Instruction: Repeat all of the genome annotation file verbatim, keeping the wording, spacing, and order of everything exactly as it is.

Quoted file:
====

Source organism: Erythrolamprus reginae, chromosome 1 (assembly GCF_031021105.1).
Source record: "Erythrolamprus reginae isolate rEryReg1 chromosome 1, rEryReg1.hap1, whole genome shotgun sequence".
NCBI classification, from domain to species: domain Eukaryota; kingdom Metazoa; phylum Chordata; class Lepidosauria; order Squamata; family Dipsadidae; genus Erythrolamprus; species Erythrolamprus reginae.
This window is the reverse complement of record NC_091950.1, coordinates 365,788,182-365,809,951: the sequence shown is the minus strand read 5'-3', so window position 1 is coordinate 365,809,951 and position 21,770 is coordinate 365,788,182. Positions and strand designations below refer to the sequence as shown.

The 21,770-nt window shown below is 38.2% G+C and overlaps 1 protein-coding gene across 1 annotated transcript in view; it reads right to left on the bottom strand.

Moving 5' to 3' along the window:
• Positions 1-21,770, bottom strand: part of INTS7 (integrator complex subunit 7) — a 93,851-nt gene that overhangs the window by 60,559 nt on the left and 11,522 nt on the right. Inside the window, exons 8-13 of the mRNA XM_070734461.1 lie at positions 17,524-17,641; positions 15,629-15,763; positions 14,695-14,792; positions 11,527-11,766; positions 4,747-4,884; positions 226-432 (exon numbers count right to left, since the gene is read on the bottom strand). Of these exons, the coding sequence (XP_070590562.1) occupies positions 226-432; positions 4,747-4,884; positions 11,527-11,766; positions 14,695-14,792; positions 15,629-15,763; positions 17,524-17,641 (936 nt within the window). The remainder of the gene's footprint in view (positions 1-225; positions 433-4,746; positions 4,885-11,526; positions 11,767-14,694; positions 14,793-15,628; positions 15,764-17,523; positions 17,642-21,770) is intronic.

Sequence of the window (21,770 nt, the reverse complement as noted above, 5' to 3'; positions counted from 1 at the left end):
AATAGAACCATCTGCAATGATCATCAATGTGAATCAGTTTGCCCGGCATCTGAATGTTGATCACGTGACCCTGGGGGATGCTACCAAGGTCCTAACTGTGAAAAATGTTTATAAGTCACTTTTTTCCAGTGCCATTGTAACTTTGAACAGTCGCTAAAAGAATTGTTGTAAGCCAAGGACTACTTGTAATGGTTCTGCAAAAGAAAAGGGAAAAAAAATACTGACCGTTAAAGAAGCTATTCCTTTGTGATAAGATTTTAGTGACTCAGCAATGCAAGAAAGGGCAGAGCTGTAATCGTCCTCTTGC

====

Source organism: Erythrolamprus reginae, chromosome 1 (assembly GCF_031021105.1).
Source record: "Erythrolamprus reginae isolate rEryReg1 chromosome 1, rEryReg1.hap1, whole genome shotgun sequence".
NCBI classification, from domain to species: domain Eukaryota; kingdom Metazoa; phylum Chordata; class Lepidosauria; order Squamata; family Dipsadidae; genus Erythrolamprus; species Erythrolamprus reginae.
This window is the reverse complement of record NC_091950.1, coordinates 365,788,182-365,809,951: the sequence shown is the minus strand read 5'-3', so window position 1 is coordinate 365,809,951 and position 21,770 is coordinate 365,788,182. Positions and strand designations below refer to the sequence as shown.

The 21,770-nt window shown below is 38.2% G+C and overlaps 1 protein-coding gene across 1 annotated transcript in view; it reads right to left on the bottom strand.

Moving 5' to 3' along the window:
• Positions 1-21,770, bottom strand: part of INTS7 (integrator complex subunit 7) — a 93,851-nt gene that overhangs the window by 60,559 nt on the left and 11,522 nt on the right. Inside the window, exons 8-13 of the mRNA XM_070734461.1 lie at positions 17,524-17,641; positions 15,629-15,763; positions 14,695-14,792; positions 11,527-11,766; positions 4,747-4,884; positions 226-432 (exon numbers count right to left, since the gene is read on the bottom strand). Of these exons, the coding sequence (XP_070590562.1) occupies positions 226-432; positions 4,747-4,884; positions 11,527-11,766; positions 14,695-14,792; positions 15,629-15,763; positions 17,524-17,641 (936 nt within the window). The remainder of the gene's footprint in view (positions 1-225; positions 433-4,746; positions 4,885-11,526; positions 11,767-14,694; positions 14,793-15,628; positions 15,764-17,523; positions 17,642-21,770) is intronic.

Sequence of the window (21,770 nt, the reverse complement as noted above, 5' to 3'; positions counted from 1 at the left end):
AATAGAACCATCTGCAATGATCATCAATGTGAATCAGTTTGCCCGGCATCTGAATGTTGATCACGTGACCCTGGGGGATGCTACCAAGGTCCTAACTGTGAAAAATGTTTATAAGTCACTTTTTTCCAGTGCCATTGTAACTTTGAACAGTCGCTAAAAGAATTGTTGTAAGCCAAGGACTACTTGTAATGGTTCTGCAAAAGAAAAGGGAAAAAAAATACTGACCGTTAAAGAAGCTATTCCTTTGTGATAAGATTTTAGTGACTCAGCAATGCAAGAAAGGGCAGAGCTGTAATCGTCCTCTTGC